"[Ubicomp is] the idea of integrating computers seamlessly into the world at large ... not simulating the world so much as enhancing the one that already exists ... [most of them] will be invisible in fact as well as in metaphor ... These machines and more w
Metaphor, originally uploaded by dgray_xplane.
In his book Smart Things, Mike Kuniavsky suggests metaphor as a tool for thinking through ubicomp designs and interactions. By mapping one category onto another we can discover new insights -- among other things, it's a way to trick the mind into seeing old things in new ways.
Organizational metaphors (ways of organizing services) include the factory, the public utility, parallel universes and so on.
Ubicomp Sketchbook, originally uploaded by dgray_xplane.
In a recent post titled Ubuquitous Service Design, Peter Morville raised some interesting questions about how we might design for a world where everything is, or potentially can be -- smart. A world where your refrigerator knows what you had for lunch and when the lettuce will be out of date. A world where your car gives you suggestions for getting better gas mileage or tells you a better way to get where you're going.
Nancy Duarte is the founder of Duarte Design, one of the world’s leading presentation design companies. She just published a new book on storytelling for presentations, called resonate: Present Visual Stories that Transform Audiences, which follows hot on the heels of her recent book slide:ology: The Art and Science of Creating Great Presentations, a critically-acclaimed book on presentation design. I recently had a chance to do a short interview with Nancy about her new book.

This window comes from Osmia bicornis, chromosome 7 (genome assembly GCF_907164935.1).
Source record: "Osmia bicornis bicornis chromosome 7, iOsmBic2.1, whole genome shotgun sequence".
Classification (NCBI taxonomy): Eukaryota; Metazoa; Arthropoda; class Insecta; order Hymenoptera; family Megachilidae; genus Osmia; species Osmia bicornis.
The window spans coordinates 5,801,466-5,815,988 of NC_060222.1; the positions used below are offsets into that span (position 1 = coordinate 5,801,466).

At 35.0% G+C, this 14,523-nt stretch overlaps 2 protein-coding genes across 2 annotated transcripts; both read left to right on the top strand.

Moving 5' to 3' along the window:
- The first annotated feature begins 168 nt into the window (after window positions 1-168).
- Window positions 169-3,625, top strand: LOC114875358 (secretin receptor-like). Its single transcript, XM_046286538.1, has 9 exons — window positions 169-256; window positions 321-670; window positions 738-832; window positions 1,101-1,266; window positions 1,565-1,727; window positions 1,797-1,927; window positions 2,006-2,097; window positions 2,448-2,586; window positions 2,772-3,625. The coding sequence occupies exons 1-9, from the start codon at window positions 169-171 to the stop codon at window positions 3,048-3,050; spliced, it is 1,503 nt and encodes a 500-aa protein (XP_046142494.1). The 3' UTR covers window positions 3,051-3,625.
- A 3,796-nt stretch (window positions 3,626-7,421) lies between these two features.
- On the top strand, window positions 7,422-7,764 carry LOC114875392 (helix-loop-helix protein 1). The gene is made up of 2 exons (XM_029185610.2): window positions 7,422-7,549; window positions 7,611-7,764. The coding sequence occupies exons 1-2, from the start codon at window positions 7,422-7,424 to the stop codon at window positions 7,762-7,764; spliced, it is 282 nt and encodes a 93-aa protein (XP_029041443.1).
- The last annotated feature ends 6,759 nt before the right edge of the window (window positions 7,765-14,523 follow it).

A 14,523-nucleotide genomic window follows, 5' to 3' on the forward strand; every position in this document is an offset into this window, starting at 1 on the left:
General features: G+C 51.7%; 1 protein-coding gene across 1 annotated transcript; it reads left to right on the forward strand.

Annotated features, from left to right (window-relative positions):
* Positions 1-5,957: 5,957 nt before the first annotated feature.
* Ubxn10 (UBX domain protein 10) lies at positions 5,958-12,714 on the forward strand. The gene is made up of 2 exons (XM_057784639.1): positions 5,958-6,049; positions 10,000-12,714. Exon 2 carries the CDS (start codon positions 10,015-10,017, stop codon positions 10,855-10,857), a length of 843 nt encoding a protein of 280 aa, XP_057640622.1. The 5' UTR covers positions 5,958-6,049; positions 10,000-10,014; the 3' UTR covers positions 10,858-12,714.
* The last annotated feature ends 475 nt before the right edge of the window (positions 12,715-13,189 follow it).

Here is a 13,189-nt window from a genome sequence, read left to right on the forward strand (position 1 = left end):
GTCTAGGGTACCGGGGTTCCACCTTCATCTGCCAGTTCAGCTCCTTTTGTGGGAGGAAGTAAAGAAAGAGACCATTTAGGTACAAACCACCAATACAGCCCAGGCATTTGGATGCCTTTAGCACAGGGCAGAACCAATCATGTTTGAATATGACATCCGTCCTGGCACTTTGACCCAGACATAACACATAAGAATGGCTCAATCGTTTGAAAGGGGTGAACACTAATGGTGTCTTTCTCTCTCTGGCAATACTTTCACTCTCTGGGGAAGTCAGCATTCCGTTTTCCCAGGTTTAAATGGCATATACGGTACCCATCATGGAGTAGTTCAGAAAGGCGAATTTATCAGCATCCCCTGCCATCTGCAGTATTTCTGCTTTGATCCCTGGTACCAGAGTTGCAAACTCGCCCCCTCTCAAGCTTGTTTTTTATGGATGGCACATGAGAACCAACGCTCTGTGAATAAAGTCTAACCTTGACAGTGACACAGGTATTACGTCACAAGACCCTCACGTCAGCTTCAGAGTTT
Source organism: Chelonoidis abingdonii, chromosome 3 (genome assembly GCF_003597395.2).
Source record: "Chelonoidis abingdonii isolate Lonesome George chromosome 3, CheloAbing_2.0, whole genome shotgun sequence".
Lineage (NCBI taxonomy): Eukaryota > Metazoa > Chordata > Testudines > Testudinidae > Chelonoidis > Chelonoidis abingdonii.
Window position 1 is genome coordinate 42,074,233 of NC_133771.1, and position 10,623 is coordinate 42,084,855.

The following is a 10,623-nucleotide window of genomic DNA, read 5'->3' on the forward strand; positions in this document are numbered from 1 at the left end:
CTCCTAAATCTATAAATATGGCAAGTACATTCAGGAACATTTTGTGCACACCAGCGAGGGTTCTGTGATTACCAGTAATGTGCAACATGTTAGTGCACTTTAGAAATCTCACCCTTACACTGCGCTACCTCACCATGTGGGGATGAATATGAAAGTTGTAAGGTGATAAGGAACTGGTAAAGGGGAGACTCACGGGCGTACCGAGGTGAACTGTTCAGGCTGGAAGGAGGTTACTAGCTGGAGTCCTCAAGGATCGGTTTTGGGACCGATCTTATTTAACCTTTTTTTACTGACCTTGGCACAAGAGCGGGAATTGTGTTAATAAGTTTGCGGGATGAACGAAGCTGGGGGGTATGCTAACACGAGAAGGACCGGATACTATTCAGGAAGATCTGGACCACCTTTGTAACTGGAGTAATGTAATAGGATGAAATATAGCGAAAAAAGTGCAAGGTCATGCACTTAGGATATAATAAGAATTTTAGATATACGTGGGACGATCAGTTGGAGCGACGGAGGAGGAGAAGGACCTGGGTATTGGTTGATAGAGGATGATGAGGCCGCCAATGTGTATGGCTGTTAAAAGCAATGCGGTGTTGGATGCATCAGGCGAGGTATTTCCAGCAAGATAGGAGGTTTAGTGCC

Here's a sneak peek at my upcoming workshop "Visual Thinking for User Experience" which I'll be giving at UI15 (Boston, Nov. 8-10).
Description: New workshop on effectively communicating design ideas Wireframes don’t help us with the Why, only the What of our designs. Dave’s simple sketching techniques are powerful tools for communicating your design's rationale. You’ll learn solid strategies for visualizing your ideas, which will help you identify issues while creating gr
Effective this morning, XPLANE is joining the Dachis Group, the world’s leading social business consultancy, as a wholly-owned subsidiary. I want to take a moment to share what this means for XPLANE and our customers, and why I am excited about it.
Initially, the only change employees and customers will notice is the Dachis Group logo on our home page. XPLANE will continue to serve customers just as we have for the past 15 years.
The design philosophy of the AK-47, originally uploaded by dgray_xplane.In a recent roundup of thoughts from the Interaction 10 conference, Jan-Cristoph Zoels wrote:
"Unfortunately [Dave Gray] illustrated his engaging talk with a glorification of the AK47 as a ‘powerful tool of change’. His agnostic design philosophy hides an ethical ambivalence and repositions designers as hired hands of industry who do whatever is needed – even weapons of mass destruction. Can’t we find ethic
ExcerptOSSSabotageManual, originally uploaded by @bfchirpy.
Thanks @bfchirpy for this little gem. How many of us have engaged in one or another of these activities over the years, without thinking of the long-term damage we were causing to the health of an organization we probably joined voluntarily?
Mr. Fixit, originally uploaded by dgray_xplane.
Reason is a dangerous, two-edged sword. It can be seen as Newtonian thinking in a quantum world; a cause-and-effect approach in a world that's more complex than that. In relation to that concept I'd like to make two points, one about humanity and the other about reason.
The idea that we are somehow logical, rational or reasonable creatures is a broadly accepted one, yet under close examination it appears
Working on the workshop, originally uploaded by dgray_xplane.
I recently got an email from a teacher who wanted to know how she could help her students develop better presentations. I've been meaning to write down my method for awhile now and rather than write one email I thought I'd put it into a blog post.
When I develop presentations I like to use index cards to sort through ideas. Sometimes I use a bottom-up approach, sorting and sifting through myriad ideas until the best on